At its Aug. 15 meeting, the Board of Education approved earmarking $10,000 in the budget to pay for an innovative grant initiative. Under the initiative, teachers will have the opportunity to apply for innovative teaching grants to fund projects that support instructional activities that fall outside of the current curriculum.
“It’s not intended to fund projects or ideas that are already included in the curriculum,” said Superintendent of Schools Tim James, who presented the plan to the board. “These [grants] are intended to support new, exciting, and innovative instructional strategies and resources.”
James said he’s run similar initiatives in school districts prior to coming to Region 16. In one district, he said, more than 75 percent of the teachers applied for the grants.
“It really became a way for them to take on their pet projects,” James said.
Teachers will be able to apply for up to $650 under the program. In the application, teachers must give a description of the project, how it will improve student learning, and a detailed break down of the project’s budget.
The projects aren’t limited to individual classes or schools, but can bridge grade levels and schools and groups of teachers can apply together.
“The possibilities are really endless,” James said.
As part of the program, all teachers who receive grants will be required to give a presentation about their project during the following school year’s welcome back breakfast.
The funding for the $10,000 will come out of anticipated savings in the certified salary account in the budget.
James explained several veteran teachers unexpectedly resigned this summer and their positions were filled with younger teachers at lower salaries. The excess funds and an insurance refund will go to pay for the program, he said.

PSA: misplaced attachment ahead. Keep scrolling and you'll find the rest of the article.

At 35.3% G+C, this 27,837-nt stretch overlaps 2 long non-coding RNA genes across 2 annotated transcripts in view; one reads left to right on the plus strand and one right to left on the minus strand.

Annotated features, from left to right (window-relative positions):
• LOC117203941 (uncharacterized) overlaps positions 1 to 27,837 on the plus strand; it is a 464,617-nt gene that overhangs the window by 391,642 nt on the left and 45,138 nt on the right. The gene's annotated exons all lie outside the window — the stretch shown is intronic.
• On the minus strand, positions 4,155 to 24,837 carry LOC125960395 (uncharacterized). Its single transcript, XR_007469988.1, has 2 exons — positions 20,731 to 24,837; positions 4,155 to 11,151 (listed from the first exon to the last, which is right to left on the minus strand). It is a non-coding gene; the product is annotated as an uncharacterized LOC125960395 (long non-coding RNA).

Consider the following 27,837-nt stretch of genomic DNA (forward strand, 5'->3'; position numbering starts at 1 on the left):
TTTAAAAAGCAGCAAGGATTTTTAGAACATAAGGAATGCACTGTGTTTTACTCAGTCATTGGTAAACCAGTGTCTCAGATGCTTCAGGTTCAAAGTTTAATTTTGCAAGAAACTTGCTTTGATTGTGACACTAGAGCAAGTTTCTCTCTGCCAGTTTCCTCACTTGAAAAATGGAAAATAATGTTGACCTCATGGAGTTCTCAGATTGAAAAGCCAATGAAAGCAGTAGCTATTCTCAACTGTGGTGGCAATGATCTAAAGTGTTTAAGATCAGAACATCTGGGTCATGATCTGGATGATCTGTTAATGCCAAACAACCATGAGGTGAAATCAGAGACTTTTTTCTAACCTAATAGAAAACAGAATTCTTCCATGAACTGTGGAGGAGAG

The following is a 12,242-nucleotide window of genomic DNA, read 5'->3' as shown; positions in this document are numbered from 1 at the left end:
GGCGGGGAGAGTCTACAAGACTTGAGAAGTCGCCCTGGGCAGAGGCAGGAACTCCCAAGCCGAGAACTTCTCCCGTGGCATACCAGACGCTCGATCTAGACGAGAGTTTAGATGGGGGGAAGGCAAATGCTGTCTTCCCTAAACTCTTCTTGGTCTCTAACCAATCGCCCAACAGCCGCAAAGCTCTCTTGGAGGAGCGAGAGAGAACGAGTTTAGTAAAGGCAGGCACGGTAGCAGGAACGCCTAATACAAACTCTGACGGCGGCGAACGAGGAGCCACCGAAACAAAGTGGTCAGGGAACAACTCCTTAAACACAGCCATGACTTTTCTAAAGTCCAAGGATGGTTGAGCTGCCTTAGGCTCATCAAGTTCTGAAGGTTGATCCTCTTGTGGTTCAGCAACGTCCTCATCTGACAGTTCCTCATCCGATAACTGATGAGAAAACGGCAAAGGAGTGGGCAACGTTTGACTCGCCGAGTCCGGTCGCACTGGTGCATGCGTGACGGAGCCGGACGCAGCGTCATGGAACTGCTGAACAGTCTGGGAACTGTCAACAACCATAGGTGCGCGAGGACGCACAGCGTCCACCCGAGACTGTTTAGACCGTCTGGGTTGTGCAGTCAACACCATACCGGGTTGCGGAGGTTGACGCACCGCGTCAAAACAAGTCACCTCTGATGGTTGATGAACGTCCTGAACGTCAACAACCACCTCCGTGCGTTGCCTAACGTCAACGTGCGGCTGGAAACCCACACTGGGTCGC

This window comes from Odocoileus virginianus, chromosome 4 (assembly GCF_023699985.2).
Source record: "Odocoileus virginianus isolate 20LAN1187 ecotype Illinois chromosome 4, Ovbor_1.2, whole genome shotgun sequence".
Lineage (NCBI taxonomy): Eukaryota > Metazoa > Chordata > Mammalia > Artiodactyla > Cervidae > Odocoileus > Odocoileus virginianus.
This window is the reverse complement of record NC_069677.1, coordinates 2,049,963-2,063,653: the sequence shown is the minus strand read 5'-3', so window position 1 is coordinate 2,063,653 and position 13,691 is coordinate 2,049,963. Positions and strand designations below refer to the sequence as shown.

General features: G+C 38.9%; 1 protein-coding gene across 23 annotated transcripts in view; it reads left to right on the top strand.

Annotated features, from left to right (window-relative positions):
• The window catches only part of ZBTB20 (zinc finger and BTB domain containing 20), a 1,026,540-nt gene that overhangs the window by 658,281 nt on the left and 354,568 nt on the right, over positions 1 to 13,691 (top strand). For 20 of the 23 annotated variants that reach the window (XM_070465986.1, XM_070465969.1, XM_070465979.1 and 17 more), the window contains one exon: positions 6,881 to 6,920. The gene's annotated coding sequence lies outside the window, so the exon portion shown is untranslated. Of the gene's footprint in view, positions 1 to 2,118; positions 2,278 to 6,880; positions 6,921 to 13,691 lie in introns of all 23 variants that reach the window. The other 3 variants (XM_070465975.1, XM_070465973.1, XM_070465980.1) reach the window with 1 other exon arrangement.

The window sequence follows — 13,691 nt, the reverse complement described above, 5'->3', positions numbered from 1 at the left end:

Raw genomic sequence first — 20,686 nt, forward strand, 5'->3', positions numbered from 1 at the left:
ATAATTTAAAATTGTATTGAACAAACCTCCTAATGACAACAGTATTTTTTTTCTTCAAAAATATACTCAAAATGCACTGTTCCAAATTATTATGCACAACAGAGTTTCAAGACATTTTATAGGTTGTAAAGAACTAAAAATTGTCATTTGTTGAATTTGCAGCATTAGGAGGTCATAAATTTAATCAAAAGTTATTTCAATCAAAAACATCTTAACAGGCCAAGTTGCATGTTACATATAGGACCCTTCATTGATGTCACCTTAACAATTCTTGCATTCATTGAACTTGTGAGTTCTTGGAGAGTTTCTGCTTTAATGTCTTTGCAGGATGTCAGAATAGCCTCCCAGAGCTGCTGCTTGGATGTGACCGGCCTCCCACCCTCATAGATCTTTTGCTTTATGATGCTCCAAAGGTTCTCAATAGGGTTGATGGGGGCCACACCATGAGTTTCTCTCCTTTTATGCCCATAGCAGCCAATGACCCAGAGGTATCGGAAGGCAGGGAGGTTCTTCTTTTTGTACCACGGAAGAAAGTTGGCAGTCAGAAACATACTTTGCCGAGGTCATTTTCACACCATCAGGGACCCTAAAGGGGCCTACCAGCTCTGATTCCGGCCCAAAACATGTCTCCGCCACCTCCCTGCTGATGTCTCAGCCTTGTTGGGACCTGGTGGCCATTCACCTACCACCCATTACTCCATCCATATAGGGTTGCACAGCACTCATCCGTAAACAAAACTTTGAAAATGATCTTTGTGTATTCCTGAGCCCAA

The board unanimously embraced the program.
“I think it’s a great idea,” said Vice Chair Donna Cullen, who only asked that the approved projects come before the board for review.
James said he will accommodate her request.
The essence of the program is similar to education foundations in school districts throughout the state that raise money to fund projects not covered in school budgets.
In April, the Naugatuck Education Foundation awarded its first-ever grants, five $500 grants, to borough teachers to fund projects such as “Harvesting Success,” a program to start a vegetable garden at Cross Street Intermediate School in Naugatuck.
Region 16 board member Robert Hiscox, a former teacher at Newington High School, said the Newington school district ran a comparable program in which a fund was set up to pay for projects. As the program grew, Hiscox said, the community and teachers donated to the fund. It became teachers helping teachers, helping the district, he recalled.
“This may grow into something like that,” Hiscox said.
Applications for grants under the initiative will be available to teachers on Sept. 10 and must be submitted by Oct. 6. A team of four administrators will review and select the proposals to be funded. Grant recipients will be notified by Oct. 10.